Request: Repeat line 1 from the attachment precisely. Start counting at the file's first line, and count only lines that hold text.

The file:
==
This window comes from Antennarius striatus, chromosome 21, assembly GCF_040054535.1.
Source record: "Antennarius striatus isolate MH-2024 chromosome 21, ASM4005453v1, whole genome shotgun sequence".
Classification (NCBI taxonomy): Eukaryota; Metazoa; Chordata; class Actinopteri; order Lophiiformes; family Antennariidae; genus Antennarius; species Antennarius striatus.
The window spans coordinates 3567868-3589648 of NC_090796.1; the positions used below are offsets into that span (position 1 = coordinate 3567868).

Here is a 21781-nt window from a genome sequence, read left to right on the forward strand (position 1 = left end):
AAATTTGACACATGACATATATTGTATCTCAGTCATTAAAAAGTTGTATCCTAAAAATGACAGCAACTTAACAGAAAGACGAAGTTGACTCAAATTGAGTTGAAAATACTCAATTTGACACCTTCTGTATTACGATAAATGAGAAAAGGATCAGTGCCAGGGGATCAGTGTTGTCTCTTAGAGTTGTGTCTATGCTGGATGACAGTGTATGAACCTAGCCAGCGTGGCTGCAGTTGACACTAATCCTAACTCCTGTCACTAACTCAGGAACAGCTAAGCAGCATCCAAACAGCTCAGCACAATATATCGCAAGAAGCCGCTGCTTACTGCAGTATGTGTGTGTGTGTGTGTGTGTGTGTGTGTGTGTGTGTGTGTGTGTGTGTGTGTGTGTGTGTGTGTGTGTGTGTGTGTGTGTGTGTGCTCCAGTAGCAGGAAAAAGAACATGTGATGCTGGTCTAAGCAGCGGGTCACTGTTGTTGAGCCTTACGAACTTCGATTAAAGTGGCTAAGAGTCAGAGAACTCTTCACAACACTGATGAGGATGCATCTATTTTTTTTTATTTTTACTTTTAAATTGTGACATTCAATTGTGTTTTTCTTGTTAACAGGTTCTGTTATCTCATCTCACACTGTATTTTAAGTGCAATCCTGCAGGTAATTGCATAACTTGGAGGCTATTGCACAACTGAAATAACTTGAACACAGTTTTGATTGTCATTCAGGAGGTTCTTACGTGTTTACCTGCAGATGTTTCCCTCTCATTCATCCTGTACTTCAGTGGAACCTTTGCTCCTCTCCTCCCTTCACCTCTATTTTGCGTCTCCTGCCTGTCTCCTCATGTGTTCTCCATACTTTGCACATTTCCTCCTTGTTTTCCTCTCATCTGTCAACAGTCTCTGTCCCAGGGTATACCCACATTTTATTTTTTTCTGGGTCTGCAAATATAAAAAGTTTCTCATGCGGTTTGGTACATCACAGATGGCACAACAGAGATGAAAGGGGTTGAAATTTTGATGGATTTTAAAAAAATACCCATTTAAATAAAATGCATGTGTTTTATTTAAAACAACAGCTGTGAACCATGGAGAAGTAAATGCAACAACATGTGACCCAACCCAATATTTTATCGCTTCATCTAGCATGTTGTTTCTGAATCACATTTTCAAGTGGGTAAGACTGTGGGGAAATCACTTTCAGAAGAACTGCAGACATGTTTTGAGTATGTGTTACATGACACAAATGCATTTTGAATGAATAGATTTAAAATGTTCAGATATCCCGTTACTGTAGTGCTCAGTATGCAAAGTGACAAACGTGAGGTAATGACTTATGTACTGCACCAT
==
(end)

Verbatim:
This window comes from Antennarius striatus, chromosome 21, assembly GCF_040054535.1.